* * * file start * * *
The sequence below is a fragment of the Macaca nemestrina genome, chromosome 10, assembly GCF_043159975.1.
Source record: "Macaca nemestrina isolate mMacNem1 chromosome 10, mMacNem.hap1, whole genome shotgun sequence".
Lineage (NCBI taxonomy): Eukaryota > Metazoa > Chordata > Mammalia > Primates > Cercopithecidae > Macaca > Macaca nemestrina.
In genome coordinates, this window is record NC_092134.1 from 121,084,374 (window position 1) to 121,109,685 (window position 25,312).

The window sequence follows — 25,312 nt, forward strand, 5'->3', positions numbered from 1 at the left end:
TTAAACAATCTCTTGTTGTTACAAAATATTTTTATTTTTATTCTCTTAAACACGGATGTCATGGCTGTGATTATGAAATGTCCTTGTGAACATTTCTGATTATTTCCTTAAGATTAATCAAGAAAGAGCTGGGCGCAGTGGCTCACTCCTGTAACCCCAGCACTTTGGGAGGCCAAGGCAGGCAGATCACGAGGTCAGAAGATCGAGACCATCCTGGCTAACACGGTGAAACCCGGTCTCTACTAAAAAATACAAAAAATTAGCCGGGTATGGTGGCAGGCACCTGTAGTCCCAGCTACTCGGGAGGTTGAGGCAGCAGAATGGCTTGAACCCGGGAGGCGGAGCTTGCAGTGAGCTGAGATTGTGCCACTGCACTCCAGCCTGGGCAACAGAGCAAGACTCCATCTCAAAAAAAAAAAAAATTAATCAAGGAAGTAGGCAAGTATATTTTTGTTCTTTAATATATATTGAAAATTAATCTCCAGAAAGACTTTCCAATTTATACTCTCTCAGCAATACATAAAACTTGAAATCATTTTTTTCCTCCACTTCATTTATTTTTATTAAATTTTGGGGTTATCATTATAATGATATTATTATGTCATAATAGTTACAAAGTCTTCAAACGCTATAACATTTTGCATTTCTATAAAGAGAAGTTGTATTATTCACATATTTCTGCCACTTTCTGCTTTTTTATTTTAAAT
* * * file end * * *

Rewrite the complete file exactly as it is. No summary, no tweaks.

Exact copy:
The sequence below is a fragment of the Macaca nemestrina genome, chromosome 10, assembly GCF_043159975.1.
Source record: "Macaca nemestrina isolate mMacNem1 chromosome 10, mMacNem.hap1, whole genome shotgun sequence".
Lineage (NCBI taxonomy): Eukaryota > Metazoa > Chordata > Mammalia > Primates > Cercopithecidae > Macaca > Macaca nemestrina.
In genome coordinates, this window is record NC_092134.1 from 121,084,374 (window position 1) to 121,109,685 (window position 25,312).

The window sequence follows — 25,312 nt, forward strand, 5'->3', positions numbered from 1 at the left end:
TTAAACAATCTCTTGTTGTTACAAAATATTTTTATTTTTATTCTCTTAAACACGGATGTCATGGCTGTGATTATGAAATGTCCTTGTGAACATTTCTGATTATTTCCTTAAGATTAATCAAGAAAGAGCTGGGCGCAGTGGCTCACTCCTGTAACCCCAGCACTTTGGGAGGCCAAGGCAGGCAGATCACGAGGTCAGAAGATCGAGACCATCCTGGCTAACACGGTGAAACCCGGTCTCTACTAAAAAATACAAAAAATTAGCCGGGTATGGTGGCAGGCACCTGTAGTCCCAGCTACTCGGGAGGTTGAGGCAGCAGAATGGCTTGAACCCGGGAGGCGGAGCTTGCAGTGAGCTGAGATTGTGCCACTGCACTCCAGCCTGGGCAACAGAGCAAGACTCCATCTCAAAAAAAAAAAAAATTAATCAAGGAAGTAGGCAAGTATATTTTTGTTCTTTAATATATATTGAAAATTAATCTCCAGAAAGACTTTCCAATTTATACTCTCTCAGCAATACATAAAACTTGAAATCATTTTTTTCCTCCACTTCATTTATTTTTATTAAATTTTGGGGTTATCATTATAATGATATTATTATGTCATAATAGTTACAAAGTCTTCAAACGCTATAACATTTTGCATTTCTATAAAGAGAAGTTGTATTATTCACATATTTCTGCCACTTTCTGCTTTTTTATTTTAAAT